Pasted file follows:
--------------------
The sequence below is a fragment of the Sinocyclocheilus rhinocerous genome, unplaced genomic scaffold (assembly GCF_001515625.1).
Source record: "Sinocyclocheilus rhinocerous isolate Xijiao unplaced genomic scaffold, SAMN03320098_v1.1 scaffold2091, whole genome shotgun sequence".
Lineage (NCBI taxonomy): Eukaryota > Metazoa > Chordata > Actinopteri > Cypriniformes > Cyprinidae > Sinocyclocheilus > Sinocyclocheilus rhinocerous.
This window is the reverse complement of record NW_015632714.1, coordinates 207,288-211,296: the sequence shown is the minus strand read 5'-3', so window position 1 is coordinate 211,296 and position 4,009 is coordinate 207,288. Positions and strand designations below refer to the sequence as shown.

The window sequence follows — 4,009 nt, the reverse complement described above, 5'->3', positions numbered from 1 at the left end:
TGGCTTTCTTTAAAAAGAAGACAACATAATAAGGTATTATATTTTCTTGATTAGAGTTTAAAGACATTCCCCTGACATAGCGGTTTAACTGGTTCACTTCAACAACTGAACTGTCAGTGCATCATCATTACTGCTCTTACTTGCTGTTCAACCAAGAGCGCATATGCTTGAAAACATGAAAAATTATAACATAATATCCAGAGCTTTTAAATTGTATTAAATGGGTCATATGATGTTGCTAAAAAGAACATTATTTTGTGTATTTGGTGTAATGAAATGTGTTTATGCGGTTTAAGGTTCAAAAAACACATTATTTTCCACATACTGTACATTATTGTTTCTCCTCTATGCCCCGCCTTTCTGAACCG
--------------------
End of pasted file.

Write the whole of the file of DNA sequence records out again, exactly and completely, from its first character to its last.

The sequence below is a fragment of the Sinocyclocheilus rhinocerous genome, unplaced genomic scaffold (assembly GCF_001515625.1).
Source record: "Sinocyclocheilus rhinocerous isolate Xijiao unplaced genomic scaffold, SAMN03320098_v1.1 scaffold2091, whole genome shotgun sequence".
Lineage (NCBI taxonomy): Eukaryota > Metazoa > Chordata > Actinopteri > Cypriniformes > Cyprinidae > Sinocyclocheilus > Sinocyclocheilus rhinocerous.
This window is the reverse complement of record NW_015632714.1, coordinates 207,288-211,296: the sequence shown is the minus strand read 5'-3', so window position 1 is coordinate 211,296 and position 4,009 is coordinate 207,288. Positions and strand designations below refer to the sequence as shown.

The window sequence follows — 4,009 nt, the reverse complement described above, 5'->3', positions numbered from 1 at the left end:
TGGCTTTCTTTAAAAAGAAGACAACATAATAAGGTATTATATTTTCTTGATTAGAGTTTAAAGACATTCCCCTGACATAGCGGTTTAACTGGTTCACTTCAACAACTGAACTGTCAGTGCATCATCATTACTGCTCTTACTTGCTGTTCAACCAAGAGCGCATATGCTTGAAAACATGAAAAATTATAACATAATATCCAGAGCTTTTAAATTGTATTAAATGGGTCATATGATGTTGCTAAAAAGAACATTATTTTGTGTATTTGGTGTAATGAAATGTGTTTATGCGGTTTAAGGTTCAAAAAACACATTATTTTCCACATACTGTACATTATTGTTTCTCCTCTATGCCCCGCCTTTCTGAACCG